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Canadian planes bomb Islamic State checkpoint in Iraq

A Canadian Forces CF-18 fighter jet arrives at the Canadian Air Task Force Flight Operations Area in Kuwait on Oct. 28, 2014.

Reuters

Canadian warplanes bombed an Islamic State militants' checkpoint in northern Iraq this week, the federal government says.

James Bezan, Parliamentary Secretary to the Minister of Defence, told the House of Commons on Thursday that CF-18s struck their target Wednesday.

"Our CF-18s dropped one 500-pound bomb on an ISIL [Islamic State of Iraq and the Levant] vehicle checkpoint about 250 kilometres to the southwest of Mosul," Mr. Bezan said.

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Canadian fighters joined a U.S.-led air campaign in late October which seeks to stop Islamic State forces from gaining ground and open up room for ground attacks by Iraq soldiers.

Canada's previous air strikes against militants in Iraq include a bunker, a warehouse used to make explosives near Mosul, a piece of artillery near Beiji and construction equipment Ottawa said was being used to divert water from the Euphrates River.

U.S. warplanes have been pounding Islamic State forces in Iraq and Syria for months. Targets have included training camps, machine-gun firing positions, bunkers, ammunition caches, armoured vehicles and tanks.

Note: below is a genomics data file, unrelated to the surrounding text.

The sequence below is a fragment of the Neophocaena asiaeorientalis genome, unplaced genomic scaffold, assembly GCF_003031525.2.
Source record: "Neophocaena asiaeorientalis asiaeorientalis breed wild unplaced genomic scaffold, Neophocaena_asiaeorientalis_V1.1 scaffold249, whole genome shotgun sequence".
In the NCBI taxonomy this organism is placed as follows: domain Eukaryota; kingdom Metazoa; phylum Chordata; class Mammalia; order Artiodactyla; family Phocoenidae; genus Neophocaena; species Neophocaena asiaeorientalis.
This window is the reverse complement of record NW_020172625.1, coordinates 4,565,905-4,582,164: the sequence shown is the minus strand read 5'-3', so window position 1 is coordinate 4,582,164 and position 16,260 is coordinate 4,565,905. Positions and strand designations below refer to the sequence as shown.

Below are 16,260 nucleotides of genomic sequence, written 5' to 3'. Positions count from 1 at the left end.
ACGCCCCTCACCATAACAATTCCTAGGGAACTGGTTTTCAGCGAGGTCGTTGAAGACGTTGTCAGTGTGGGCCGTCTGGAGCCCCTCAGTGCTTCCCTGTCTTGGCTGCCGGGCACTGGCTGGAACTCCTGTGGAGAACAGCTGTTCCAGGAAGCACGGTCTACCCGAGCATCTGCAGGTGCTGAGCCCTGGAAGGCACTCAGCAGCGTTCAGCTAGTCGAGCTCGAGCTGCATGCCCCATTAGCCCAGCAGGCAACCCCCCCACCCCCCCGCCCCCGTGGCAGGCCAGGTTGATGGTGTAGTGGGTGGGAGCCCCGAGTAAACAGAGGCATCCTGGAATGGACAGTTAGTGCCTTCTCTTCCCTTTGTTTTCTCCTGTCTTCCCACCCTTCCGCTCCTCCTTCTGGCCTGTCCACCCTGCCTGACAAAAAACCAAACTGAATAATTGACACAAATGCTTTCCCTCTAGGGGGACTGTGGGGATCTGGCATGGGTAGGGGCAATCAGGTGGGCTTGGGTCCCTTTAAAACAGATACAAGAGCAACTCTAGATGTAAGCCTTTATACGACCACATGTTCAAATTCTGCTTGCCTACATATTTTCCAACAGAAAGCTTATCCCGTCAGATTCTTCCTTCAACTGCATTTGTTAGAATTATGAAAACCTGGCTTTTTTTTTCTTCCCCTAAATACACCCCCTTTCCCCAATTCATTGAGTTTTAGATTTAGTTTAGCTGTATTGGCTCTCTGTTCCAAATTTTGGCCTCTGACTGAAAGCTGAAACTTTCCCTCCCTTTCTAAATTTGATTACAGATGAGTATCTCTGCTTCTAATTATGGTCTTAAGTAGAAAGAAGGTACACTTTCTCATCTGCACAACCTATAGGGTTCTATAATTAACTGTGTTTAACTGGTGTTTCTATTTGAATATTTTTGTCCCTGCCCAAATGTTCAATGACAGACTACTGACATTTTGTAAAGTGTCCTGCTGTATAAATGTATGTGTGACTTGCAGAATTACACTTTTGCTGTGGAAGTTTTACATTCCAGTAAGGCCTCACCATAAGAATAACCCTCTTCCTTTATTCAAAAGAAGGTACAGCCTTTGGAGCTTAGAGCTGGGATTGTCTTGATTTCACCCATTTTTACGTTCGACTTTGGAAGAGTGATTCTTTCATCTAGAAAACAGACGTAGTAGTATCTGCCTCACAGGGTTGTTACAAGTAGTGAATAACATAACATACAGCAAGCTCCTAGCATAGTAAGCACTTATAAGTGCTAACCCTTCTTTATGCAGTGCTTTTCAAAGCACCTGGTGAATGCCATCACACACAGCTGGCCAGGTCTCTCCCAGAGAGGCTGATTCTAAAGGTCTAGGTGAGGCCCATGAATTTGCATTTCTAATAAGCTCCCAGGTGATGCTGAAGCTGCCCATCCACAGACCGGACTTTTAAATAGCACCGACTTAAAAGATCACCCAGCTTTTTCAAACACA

Prime Minister Stephen Harper has said he is open to expanding the combat mission to bombing Islamic State militants in Syria, but only if these strikes are not interpreted as Canada going to war against the Syrian government.

Canadian fighters are based in Kuwait as are two Royal Canadian Air Force surveillance planes and a refuelling aircraft.

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About the Author
Parliamentary reporter

Steven Chase has covered federal politics in Ottawa for The Globe since mid-2001, arriving there a few months before 9/11. He previously worked in the paper's Vancouver and Calgary bureaus. Prior to that, he reported on Alberta politics for the Calgary Herald and the Calgary Sun, and on national issues for Alberta Report. More

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